Richards v. Townsend, 303 F. Supp. 793 (N.D. Cal. 1969)

US District Court for the Northern District of California - 303 F. Supp. 793 (N.D. Cal. 1969)
September 16, 1969

303 F. Supp. 793 (1969)

Nancy Lee RICHARDS, Petitioner,
v.
Jackie TOWNSEND et al., Respondents.

No. 50260.

United States District Court N. D. California.

September 16, 1969.

*794 John D. Nunes, Public Defender for Alameda County, Oakland, Cal., with Andre T. La Borde, appearing for petitioner.

Thomas C. Lynch, Atty. Gen. of Cal., San Francisco, Cal., Karl S. Mayer, Deputy Atty. Gen., appeared for respondents.

 
ORDER GRANTING RELIEF

WOLLENBERG, District Judge.

On October 30, 1967, petitioner was given three years probation for violations of California Penal Code, sections 148 (resisting or obstructing an officer) and 272 (contributing to the delinquency of a minor). During the trial of her case, petitioner was represented by retained counsel; she had also hired the services of a certified court reporter, since Alameda County does not, as a rule, provide official reporters for misdemeanor trials in its municipal courts.

At the conclusion of trial, petitioner found herself indigent, trial counsel withdrew from the case, and the court appointed counsel (the public defender) to represent petitioner. Being unable to pay for the transcript prepared by the retained reporter, petitioner attempted to secure same at court expense. Both trial and appellate courts denied the appropriate motions made by petitioner. The public defender who was appointed counsel also tried, in collaboration with the prosecuting attorney, the trial judge, and others, to draw up a settled statement in conformity with Cal. Rule of Court 184, but this attempt was unsuccessful and petitioner's appeal, when brought before the Superior Court of the State of California in and for the County of Alameda, was dismissed for "lack of records". A petition for hearing in the Supreme Court of the State of California was denied without comment. Petitioner now petitions this court for appropriate relief on the grounds that the failure of Alameda County to provide court reporters in municipal courts constitutes an arbitrary discrimination between residents of Alameda and those of other counties, and, particularly, that the failure to provide this indigent petitioner with a transcript at public expense is a denial of equal protection and due process of the laws. See Griffin v. Illinois, 351 U.S. 12, 76 S. Ct. 585, 100 L. Ed. 891 (1955), Williams v. City of Oklahoma City, 395 U.S. 458, 89 S. Ct. 1818, 23 L. Ed. 2d 440 (1969).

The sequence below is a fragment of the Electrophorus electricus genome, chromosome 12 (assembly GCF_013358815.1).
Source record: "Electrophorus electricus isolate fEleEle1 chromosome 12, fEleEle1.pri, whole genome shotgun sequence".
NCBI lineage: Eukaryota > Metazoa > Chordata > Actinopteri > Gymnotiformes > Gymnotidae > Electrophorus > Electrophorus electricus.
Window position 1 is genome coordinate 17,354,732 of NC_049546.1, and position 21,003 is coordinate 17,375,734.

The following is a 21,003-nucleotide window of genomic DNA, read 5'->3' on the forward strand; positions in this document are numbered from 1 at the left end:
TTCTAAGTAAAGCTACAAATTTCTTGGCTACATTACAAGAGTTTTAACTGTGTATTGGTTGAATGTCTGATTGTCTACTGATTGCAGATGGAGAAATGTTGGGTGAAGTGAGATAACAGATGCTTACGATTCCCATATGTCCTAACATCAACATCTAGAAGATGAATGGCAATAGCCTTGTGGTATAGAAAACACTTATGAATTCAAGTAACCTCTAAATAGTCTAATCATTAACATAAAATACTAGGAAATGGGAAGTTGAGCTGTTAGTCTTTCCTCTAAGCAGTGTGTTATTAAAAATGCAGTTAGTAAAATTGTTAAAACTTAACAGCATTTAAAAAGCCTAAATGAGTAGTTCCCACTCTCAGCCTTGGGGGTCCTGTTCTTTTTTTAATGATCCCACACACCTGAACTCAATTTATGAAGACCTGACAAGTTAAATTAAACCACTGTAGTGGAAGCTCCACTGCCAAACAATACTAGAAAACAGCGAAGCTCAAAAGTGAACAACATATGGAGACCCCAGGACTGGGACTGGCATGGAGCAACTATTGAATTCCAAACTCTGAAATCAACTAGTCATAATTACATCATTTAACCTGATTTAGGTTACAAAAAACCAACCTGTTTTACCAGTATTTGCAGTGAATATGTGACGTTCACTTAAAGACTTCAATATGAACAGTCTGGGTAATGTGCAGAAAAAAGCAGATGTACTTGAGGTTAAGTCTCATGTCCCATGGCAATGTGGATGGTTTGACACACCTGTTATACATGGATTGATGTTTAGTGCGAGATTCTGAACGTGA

At the outset, it must be affirmed that petitioner's probationary status is a sufficient form of "custody" under the terms of 28 U.S.C. ยง 2241. See Benson v. California, 328 F.2d 159 (9 Cir. 1964). Likewise, since petitioner was convicted of misdemeanors which can result in relatively severe penalties, her case should not be distinguished from Griffin, cit. supra, on the basis that Griffin should be applied only to felony convictions. See Duncan v. Louisiana, 391 U.S. 145, 88 S. Ct. 1444, 20 L. Ed. 2d 491 (1967); Harvey v. Mississippi, *795 340 F.2d 263 (5th Cir. 1965); Preston v. Municipal Court, 188 Cal. App. 2d 76, 10 Cal. Rptr. 301 (1961).

The obligation imposed on the states by Griffin and analogous cases grows from the general maxim that "all people charged with crime must, so far as the law is concerned, `stand on an equality before the bar of justice in every American court'". Griffin v. Illinois, 351 U.S. 12, 17, 76 S. Ct. 585, 590, 100 L. Ed. 891 (1955). The states are under no constitutional obligation to provide machinery for criminal appeals, but if they do, such machinery must not be so administered as to discriminate against individual defendants on the basis of race, affluence, or other reasons unrelated to some "rational policy of criminal appeal." Id. at p. 22, 76 S. Ct. 585 (concurring opinion). Thus the indigent must be provided court appointed counsel on appeal, Douglas v. California, 372 U.S. 353, 83 S. Ct. 814, 9 L. Ed. 2d 811 (1962); Similarly the state must provide transcripts or "other means of affording adequate and effective appellate review to indigent defendants." Griffin, cit. supra, 351 U.S. at p. 20, 76 S.Ct. at p. 591.